Increased corn acreage across the Southeast doesn’t necessarily mean increased profits, especially if growers fail to efficiently harvest their crop.
Using available technology and timing harvest properly can reduce losses and increase profitability.
The first step to insuring harvest efficiency is to be sure harvest equipment is in proper working order. For growers who have not grown corn in some years, and in some cases have never grown corn, checking combine belts for dry rot, replacing worn parts on the picking heads, especially parts like snapping rollers that come into direct contact with corn, can pay off once harvest begins, according to University of Georgia Extension Agricultural Engineer Paul Sumner.
“A corn combine is not that complicated a machine. However, if someone has just bought a used combine and is not familiar with combines, they should probably have someone come in and check the machine to be sure it is in good working order,” Sumner says.
It is also important to be able to make in-field adjustments on the combine. As moisture content of corn in the field changes, it is critical to be able to make changes in clearance in the rotor and the picking mechanism — primarily the concave elements of the combine.
Making adjustments in air flow and rotor, for example, can decrease the amount of harvest loss.
Newer combines may have instruments to help farmers monitor the amount of harvest loss they are getting. If not, the easiest way to monitor harvest loss, Sumner says, is to measure from center to center of the row 3.4 feet and count the number of kernels in that area. If there are more than 20 kernels per 10 square feet, the grower needs to make adjustments to the combine.
Once the amount of harvest loss is determined, the grower needs to determine from which part of the combine the losses are coming. If kernels are adhering to the corn cob, for example, Sumner says, the threshing mechanism is not tight enough or the moisture content is too high.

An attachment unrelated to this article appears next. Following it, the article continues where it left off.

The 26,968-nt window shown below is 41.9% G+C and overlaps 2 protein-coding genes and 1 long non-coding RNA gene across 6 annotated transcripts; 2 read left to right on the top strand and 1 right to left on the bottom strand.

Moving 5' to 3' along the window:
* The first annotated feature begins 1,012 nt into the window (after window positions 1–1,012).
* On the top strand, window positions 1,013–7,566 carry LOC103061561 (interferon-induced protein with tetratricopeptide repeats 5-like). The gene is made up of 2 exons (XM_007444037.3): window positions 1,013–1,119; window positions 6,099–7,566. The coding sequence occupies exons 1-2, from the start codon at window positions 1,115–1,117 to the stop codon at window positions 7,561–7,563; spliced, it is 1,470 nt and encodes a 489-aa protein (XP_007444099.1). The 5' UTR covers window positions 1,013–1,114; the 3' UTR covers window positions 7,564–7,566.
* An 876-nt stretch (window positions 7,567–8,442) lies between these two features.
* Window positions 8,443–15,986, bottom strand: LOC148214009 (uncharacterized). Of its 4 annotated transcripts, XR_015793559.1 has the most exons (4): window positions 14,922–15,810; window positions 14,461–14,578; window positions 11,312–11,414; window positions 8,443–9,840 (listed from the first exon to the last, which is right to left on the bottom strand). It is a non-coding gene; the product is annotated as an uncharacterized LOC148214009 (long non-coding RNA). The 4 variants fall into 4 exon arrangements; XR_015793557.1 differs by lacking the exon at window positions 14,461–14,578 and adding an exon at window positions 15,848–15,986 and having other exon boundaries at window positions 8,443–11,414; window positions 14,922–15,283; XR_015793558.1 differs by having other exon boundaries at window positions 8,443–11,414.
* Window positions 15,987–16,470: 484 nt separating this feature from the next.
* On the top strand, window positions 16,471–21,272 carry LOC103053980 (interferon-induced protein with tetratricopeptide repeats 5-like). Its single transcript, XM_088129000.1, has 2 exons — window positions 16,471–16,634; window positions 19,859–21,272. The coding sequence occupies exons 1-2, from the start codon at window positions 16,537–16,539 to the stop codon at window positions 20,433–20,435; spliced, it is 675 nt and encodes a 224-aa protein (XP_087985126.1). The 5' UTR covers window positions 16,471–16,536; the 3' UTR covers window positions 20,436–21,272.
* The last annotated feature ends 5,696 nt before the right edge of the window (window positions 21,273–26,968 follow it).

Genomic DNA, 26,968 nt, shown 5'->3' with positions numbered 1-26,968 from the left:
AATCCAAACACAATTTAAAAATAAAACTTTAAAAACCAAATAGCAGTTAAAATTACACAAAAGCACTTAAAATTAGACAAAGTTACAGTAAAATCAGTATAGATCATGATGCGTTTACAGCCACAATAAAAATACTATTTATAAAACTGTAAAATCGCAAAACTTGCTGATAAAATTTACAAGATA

Harvesting at 22 to 27 percent moisture, there is the least amount of harvest loss. The downside of saving harvest loss is the cost of drying the corn down to the 12 to 14 percent moisture needed to store corn. If a grower has 300 acres of corn, of the same variety, the grower may start combining at 26 percent, but by the time he finishes combining, corn may be down to 15 to 18 percent.
Sumner stresses that on-farm drying capacity must be matched with combine capacity. If a grower starts combining when the dew dries and harvests until dark — 10 to 12 hours — typically the grower will harvest up to 5,000 bushels of corn per day. If the grower doesn’t have that much drying capacity, he will either have to delay harvest or risk damaging the crop by leaving high moisture corn in a truck or temporary facility waiting for the dryer. In reality, in this situation the option is to leave it in the field, Sumner says.
The cost of harvesting an acre of corn, not including purchase and depreciation costs of the combine, is approximately $24 per acre. What happens with the corn after it is combined is sometimes as critical to profit as getting it out of the field.
Sumner says it is critical to keep time on the truck from the field to the elevator or other drying or storage facility to a minimum. If corn yields are average across the Southeast, there is likely to be a major shortage of storage facilities and likely to be long lines waiting to deliver corn.
Keeping corn on a truck for more than six to eight hours in the environmental conditions typical at corn harvest can significantly damage the corn and reduce quality and value, Sumner cautions.
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